Sunday, March 23, 2008

In My Shoes



In My Shoes is a non-profit, peer-mentoring organization in Tuscon, Arizona that matches adults who have previously been in foster care with teenagers who are currently in the foster care system.

Partnerships
This program was established in July 2003. It represents collaboration between Tuscon foster care alumni, juvenile court, caseworkers, Big Brothers/Big Sisters, Aviva Children Services and Casey.

Focus
The primary focus is on one-on-one matches between foster care youth and alumni:

- Mentees are young people currently in the foster care system, either in a group home or foster home. They must be between the ages of 16 - 17 years old.

- Mentors must be former foster children with a positive outlook on their experience. They must be at least 18 years old and have successfully demonstrated life skills for at least six months.

The match is a two-year commitment, facilitated by bi-monthly trainings and quarterly outings. The bi-monthly trainings are coordinated by Aviva Children Services.

In My Shoes
staff members spend 20-40 hours each month working with mentors and mentees.They provide technical support on their website, in a format similar to FaceBook. For the quarterly trainings, they facilitate:

- Recreational activities such as baseball games and miniature golf
- Holiday activities such as Thanksgiving Dinner and Christmas Angel with white elephant gifts

Since the number of youth outnumber alumni mentors, In My Shoes supports 'waiting mentees' and youth development through youth advisory boards, clubs, socials, informal get-togethers and trainings.

Funding
In My Shoes receives grants through the Department of Behavioral Health. They contract through the Division of Economic Services. Mentoring is a billable expense through Behavioral Health, and they generally have more funding than the state.

In My Shoes maintains community partnerships in order to receive affordable bids for advertising.

Matching Process
- Youth are referred by their caseworker, which means that, at first, most of what is known about the young person is just paperwork. Youth are empowered to look over what their caseworker has written and add to it.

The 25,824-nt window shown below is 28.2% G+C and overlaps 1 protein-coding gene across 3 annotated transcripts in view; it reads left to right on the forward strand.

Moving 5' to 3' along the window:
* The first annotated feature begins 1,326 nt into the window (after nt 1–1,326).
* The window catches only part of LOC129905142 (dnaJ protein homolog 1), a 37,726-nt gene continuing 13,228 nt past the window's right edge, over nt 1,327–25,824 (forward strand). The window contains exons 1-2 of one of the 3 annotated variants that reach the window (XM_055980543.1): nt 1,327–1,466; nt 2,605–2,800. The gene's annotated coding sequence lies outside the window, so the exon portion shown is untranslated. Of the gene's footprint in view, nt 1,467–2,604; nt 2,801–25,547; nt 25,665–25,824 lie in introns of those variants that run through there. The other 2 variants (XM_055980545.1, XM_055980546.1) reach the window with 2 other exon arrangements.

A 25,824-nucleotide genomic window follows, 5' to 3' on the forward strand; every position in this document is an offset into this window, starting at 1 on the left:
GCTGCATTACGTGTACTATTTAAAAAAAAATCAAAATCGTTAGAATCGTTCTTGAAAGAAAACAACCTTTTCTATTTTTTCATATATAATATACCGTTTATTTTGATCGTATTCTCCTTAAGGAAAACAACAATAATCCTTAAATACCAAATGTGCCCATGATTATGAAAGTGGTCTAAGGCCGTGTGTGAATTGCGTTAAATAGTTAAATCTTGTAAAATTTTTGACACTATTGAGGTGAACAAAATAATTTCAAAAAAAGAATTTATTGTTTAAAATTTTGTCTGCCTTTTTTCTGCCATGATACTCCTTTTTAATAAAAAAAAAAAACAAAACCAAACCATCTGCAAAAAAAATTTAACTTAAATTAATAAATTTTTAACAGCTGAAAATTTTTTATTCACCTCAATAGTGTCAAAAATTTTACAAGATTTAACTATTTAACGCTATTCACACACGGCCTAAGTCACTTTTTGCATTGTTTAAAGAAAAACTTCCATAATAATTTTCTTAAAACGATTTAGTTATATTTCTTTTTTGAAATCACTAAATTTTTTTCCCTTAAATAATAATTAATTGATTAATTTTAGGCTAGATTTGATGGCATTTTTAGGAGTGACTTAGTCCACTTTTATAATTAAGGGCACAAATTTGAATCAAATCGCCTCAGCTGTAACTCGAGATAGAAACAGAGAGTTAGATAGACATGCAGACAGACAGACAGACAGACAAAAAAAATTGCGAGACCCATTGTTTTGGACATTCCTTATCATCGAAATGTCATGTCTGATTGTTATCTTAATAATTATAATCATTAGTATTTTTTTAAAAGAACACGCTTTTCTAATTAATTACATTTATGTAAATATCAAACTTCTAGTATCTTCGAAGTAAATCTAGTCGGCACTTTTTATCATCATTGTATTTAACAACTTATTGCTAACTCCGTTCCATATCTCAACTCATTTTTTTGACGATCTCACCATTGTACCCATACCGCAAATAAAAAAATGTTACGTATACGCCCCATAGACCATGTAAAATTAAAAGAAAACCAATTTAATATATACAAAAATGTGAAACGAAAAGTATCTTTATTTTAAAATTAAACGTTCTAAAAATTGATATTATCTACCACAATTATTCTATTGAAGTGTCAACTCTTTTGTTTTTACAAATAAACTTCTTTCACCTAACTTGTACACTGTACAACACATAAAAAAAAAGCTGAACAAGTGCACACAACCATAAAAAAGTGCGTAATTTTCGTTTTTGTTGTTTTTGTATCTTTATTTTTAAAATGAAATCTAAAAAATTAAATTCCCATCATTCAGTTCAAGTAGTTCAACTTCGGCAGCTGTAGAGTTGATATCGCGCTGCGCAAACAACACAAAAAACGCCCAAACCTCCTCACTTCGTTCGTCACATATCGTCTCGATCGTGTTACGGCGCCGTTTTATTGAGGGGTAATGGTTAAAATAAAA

- Mentors come to the office in order to fill out their paperwork. This method has proven to work better in terms of ensuring follow-up on the mentor's part. The next steps are a phone interview and a screening interview.

During the first match meeting, the mentor and mentee look over their mentoring contract and decide if any changes need to be made. They have one goal per month, and the first goal is to get to know each other.

Mentors are encouraged to attend their mentee's S.A.R. (Staff Annual Review) in order to discover additional ways to support their growth and progress.

Later on in the relationship, they will have opportunities to revise the mentoring contract in response to youth needs. For example, if a young person gets involved in school activities.

Outcomes
In My Shoes administers 'satisfaction surveys' to everyone involved in the program.

Because this program was established by Christa Drake, an alumna of foster care, it is focused on basing the measurement of success on what youth want, and not other people's definitions.

Christa's concerns about measuring other outcomes are that:

- Not every foster care alumni has mastered school, home life, etc.
- Alumni of foster care offer a unique perspective and should be valued for that
- Other organizations are paid to provide Independent Living Classes
- She doesn't want to alienate her partners by competing with them

As a former foster child myself, I respect and understand Christa's concerns. However, I believe that this model could and should be replicated across the nation. And without concrete outcome measurements, that is less likely to happen.

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